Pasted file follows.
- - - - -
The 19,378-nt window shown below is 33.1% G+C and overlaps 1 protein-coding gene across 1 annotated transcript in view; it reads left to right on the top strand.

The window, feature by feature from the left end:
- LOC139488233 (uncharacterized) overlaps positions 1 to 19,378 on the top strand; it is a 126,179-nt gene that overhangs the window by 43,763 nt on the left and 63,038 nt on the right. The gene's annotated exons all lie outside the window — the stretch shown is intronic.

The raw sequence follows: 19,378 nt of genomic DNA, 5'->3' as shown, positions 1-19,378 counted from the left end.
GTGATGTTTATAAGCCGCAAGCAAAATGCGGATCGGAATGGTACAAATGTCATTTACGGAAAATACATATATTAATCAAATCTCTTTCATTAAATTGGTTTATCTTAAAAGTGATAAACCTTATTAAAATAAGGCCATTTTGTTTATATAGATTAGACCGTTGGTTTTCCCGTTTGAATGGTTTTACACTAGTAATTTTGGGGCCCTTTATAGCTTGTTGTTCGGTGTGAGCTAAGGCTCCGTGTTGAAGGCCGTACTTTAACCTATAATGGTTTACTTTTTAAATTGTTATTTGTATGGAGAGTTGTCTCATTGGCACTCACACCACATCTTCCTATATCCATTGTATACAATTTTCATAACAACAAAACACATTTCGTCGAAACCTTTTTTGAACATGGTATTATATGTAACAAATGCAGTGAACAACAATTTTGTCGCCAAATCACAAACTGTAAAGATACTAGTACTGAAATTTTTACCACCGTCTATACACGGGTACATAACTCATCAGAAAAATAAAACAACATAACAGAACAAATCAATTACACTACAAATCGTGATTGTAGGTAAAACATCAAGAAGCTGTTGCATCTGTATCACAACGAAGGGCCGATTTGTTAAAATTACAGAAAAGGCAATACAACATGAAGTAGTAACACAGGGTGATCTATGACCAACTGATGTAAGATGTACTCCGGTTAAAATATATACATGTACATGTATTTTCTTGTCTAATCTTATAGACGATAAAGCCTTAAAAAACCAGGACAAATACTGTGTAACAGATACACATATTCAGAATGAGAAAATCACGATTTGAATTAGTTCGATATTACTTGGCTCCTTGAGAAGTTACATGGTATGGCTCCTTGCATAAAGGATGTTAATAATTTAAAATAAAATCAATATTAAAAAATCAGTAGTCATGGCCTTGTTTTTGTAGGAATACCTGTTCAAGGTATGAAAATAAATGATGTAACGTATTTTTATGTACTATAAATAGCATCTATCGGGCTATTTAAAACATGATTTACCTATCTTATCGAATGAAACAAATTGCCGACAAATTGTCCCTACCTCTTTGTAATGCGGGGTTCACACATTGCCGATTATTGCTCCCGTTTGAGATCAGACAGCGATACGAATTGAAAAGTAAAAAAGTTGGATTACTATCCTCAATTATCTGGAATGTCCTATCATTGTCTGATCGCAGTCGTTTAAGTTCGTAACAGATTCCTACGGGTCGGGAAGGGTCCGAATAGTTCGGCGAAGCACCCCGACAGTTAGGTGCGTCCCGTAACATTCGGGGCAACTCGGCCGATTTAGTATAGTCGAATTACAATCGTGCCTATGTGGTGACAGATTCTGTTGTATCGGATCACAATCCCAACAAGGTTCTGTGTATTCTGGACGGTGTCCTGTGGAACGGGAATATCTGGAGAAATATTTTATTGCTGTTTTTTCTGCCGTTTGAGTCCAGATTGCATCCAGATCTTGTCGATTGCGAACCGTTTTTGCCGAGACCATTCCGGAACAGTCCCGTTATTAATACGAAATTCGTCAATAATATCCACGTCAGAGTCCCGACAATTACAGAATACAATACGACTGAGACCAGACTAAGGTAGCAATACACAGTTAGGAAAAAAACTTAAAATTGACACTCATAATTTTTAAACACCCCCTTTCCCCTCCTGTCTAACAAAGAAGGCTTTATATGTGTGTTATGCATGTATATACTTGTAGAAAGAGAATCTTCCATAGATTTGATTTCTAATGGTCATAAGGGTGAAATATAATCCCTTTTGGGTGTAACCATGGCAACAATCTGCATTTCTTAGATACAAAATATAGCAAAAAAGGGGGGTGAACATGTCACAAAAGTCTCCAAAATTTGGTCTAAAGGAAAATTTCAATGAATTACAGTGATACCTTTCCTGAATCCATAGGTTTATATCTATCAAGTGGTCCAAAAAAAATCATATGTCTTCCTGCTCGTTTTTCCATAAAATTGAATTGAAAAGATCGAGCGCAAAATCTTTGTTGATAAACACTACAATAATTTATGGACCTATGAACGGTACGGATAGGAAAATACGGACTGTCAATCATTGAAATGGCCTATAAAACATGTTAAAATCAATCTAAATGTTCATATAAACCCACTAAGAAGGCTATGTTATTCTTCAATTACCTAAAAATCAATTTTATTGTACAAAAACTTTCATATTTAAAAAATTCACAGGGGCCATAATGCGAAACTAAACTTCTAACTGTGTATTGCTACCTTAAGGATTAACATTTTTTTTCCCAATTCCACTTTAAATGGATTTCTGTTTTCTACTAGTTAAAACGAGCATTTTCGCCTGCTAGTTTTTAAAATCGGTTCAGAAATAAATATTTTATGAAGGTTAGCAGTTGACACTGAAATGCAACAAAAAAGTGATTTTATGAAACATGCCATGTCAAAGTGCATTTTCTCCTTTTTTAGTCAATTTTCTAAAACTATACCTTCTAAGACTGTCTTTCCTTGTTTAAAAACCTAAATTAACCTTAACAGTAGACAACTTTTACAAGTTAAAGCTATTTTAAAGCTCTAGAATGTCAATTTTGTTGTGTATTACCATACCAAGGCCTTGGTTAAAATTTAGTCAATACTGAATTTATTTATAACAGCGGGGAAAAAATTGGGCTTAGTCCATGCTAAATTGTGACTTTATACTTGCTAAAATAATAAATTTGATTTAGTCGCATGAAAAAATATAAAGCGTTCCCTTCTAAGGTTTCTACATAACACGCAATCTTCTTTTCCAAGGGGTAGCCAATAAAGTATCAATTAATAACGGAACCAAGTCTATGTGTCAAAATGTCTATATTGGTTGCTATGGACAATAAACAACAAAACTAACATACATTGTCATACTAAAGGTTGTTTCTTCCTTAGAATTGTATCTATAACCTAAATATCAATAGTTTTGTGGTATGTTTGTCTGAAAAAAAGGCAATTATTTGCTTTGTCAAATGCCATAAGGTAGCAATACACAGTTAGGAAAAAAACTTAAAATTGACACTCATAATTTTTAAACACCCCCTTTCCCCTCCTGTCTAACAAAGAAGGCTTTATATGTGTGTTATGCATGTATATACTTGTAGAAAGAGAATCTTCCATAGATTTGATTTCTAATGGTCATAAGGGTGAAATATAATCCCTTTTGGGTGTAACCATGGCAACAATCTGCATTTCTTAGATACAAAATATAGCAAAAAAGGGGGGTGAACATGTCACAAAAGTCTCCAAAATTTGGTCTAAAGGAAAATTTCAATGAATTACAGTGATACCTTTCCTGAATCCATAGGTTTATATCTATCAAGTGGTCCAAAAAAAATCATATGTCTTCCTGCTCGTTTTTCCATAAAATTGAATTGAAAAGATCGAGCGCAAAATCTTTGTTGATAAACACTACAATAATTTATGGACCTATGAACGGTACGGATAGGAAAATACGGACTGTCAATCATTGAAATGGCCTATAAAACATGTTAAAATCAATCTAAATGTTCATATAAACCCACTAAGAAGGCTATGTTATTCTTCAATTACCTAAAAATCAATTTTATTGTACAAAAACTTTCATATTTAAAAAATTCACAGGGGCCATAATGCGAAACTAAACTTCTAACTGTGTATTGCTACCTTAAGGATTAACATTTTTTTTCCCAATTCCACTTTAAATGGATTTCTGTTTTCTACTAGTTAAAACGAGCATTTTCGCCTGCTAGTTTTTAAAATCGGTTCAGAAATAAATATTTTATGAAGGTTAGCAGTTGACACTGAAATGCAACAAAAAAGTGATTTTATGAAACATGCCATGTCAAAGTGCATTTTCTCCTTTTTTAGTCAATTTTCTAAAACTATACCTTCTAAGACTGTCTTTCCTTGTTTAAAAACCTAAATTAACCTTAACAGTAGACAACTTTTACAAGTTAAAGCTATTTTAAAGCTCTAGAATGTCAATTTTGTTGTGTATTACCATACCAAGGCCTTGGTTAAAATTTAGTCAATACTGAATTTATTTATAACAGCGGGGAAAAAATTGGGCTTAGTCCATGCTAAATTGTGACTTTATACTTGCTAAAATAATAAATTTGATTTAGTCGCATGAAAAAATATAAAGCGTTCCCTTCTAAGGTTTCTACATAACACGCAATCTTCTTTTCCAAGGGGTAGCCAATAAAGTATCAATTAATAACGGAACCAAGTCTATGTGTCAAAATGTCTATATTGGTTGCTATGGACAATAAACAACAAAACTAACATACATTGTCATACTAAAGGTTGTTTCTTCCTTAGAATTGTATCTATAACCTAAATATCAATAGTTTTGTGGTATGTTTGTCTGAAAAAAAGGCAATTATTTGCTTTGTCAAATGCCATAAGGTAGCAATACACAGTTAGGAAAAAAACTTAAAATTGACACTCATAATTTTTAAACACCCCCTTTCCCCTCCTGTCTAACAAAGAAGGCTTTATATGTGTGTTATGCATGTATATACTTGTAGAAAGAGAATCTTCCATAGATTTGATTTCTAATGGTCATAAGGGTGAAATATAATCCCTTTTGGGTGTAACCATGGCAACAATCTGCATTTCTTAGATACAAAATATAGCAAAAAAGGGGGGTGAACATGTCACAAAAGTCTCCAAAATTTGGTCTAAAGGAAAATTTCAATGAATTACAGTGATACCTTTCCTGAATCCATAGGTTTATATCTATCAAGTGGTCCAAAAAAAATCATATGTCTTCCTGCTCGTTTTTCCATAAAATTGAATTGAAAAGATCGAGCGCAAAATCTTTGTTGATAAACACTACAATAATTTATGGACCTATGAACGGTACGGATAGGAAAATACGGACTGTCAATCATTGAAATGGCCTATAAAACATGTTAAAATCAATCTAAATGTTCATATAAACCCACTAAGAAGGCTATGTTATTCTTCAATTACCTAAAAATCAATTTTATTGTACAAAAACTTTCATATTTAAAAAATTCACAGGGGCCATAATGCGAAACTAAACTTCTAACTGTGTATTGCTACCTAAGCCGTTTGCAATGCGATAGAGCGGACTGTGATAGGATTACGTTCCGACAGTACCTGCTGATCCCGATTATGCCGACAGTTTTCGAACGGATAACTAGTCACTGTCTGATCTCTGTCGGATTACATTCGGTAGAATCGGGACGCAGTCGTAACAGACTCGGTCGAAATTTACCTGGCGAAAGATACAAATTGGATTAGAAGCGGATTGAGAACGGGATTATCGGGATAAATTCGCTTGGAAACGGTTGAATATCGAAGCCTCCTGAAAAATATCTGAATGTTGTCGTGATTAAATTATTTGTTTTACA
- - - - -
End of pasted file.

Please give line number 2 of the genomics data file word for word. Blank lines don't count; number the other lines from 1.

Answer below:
The window, feature by feature from the left end: